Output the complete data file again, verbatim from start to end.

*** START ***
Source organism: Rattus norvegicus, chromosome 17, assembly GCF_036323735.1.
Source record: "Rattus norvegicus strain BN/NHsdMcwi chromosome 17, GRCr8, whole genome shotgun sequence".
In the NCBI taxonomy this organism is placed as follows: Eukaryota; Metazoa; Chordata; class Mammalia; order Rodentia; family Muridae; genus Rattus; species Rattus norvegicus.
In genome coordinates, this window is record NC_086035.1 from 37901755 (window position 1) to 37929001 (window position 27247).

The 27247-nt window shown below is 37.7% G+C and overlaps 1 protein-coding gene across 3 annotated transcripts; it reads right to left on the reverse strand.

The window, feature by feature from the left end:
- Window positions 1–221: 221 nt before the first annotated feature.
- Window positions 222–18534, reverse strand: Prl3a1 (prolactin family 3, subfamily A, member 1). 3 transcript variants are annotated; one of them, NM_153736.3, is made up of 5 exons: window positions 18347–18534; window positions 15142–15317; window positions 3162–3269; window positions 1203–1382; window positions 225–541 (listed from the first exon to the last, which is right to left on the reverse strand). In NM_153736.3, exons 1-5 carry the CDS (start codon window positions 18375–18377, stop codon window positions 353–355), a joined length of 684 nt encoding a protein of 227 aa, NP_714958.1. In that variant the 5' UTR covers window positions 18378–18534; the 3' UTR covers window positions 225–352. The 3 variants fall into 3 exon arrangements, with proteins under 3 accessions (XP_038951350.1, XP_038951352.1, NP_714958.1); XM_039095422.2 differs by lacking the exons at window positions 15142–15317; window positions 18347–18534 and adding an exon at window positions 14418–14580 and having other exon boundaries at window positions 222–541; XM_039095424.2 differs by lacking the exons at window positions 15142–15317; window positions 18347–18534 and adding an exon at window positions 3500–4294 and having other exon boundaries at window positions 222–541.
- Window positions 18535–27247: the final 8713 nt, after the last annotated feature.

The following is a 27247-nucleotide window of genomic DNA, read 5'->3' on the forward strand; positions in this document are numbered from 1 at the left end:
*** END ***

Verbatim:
Source organism: Rattus norvegicus, chromosome 17, assembly GCF_036323735.1.
Source record: "Rattus norvegicus strain BN/NHsdMcwi chromosome 17, GRCr8, whole genome shotgun sequence".
In the NCBI taxonomy this organism is placed as follows: Eukaryota; Metazoa; Chordata; class Mammalia; order Rodentia; family Muridae; genus Rattus; species Rattus norvegicus.
In genome coordinates, this window is record NC_086035.1 from 37901755 (window position 1) to 37929001 (window position 27247).

The 27247-nt window shown below is 37.7% G+C and overlaps 1 protein-coding gene across 3 annotated transcripts; it reads right to left on the reverse strand.

The window, feature by feature from the left end:
- Window positions 1–221: 221 nt before the first annotated feature.
- Window positions 222–18534, reverse strand: Prl3a1 (prolactin family 3, subfamily A, member 1). 3 transcript variants are annotated; one of them, NM_153736.3, is made up of 5 exons: window positions 18347–18534; window positions 15142–15317; window positions 3162–3269; window positions 1203–1382; window positions 225–541 (listed from the first exon to the last, which is right to left on the reverse strand). In NM_153736.3, exons 1-5 carry the CDS (start codon window positions 18375–18377, stop codon window positions 353–355), a joined length of 684 nt encoding a protein of 227 aa, NP_714958.1. In that variant the 5' UTR covers window positions 18378–18534; the 3' UTR covers window positions 225–352. The 3 variants fall into 3 exon arrangements, with proteins under 3 accessions (XP_038951350.1, XP_038951352.1, NP_714958.1); XM_039095422.2 differs by lacking the exons at window positions 15142–15317; window positions 18347–18534 and adding an exon at window positions 14418–14580 and having other exon boundaries at window positions 222–541; XM_039095424.2 differs by lacking the exons at window positions 15142–15317; window positions 18347–18534 and adding an exon at window positions 3500–4294 and having other exon boundaries at window positions 222–541.
- Window positions 18535–27247: the final 8713 nt, after the last annotated feature.

The following is a 27247-nucleotide window of genomic DNA, read 5'->3' on the forward strand; positions in this document are numbered from 1 at the left end: